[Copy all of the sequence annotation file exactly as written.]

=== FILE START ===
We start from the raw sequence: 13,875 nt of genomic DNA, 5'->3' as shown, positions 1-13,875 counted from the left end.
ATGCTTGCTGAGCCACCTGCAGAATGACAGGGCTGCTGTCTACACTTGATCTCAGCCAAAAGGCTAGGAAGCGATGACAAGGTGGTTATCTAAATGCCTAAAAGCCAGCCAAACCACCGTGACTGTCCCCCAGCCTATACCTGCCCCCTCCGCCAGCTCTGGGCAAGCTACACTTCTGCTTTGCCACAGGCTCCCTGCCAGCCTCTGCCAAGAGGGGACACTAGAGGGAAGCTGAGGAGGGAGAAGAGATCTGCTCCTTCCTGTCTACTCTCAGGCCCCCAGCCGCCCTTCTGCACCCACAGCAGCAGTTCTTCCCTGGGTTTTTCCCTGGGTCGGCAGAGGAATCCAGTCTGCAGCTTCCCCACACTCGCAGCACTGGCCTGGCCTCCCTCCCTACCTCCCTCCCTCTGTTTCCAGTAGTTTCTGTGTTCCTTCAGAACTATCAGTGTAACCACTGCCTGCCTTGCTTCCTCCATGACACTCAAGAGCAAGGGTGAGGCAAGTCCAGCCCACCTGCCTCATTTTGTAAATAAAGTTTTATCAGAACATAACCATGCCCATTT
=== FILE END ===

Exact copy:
We start from the raw sequence: 13,875 nt of genomic DNA, 5'->3' as shown, positions 1-13,875 counted from the left end.
ATGCTTGCTGAGCCACCTGCAGAATGACAGGGCTGCTGTCTACACTTGATCTCAGCCAAAAGGCTAGGAAGCGATGACAAGGTGGTTATCTAAATGCCTAAAAGCCAGCCAAACCACCGTGACTGTCCCCCAGCCTATACCTGCCCCCTCCGCCAGCTCTGGGCAAGCTACACTTCTGCTTTGCCACAGGCTCCCTGCCAGCCTCTGCCAAGAGGGGACACTAGAGGGAAGCTGAGGAGGGAGAAGAGATCTGCTCCTTCCTGTCTACTCTCAGGCCCCCAGCCGCCCTTCTGCACCCACAGCAGCAGTTCTTCCCTGGGTTTTTCCCTGGGTCGGCAGAGGAATCCAGTCTGCAGCTTCCCCACACTCGCAGCACTGGCCTGGCCTCCCTCCCTACCTCCCTCCCTCTGTTTCCAGTAGTTTCTGTGTTCCTTCAGAACTATCAGTGTAACCACTGCCTGCCTTGCTTCCTCCATGACACTCAAGAGCAAGGGTGAGGCAAGTCCAGCCCACCTGCCTCATTTTGTAAATAAAGTTTTATCAGAACATAACCATGCCCATTT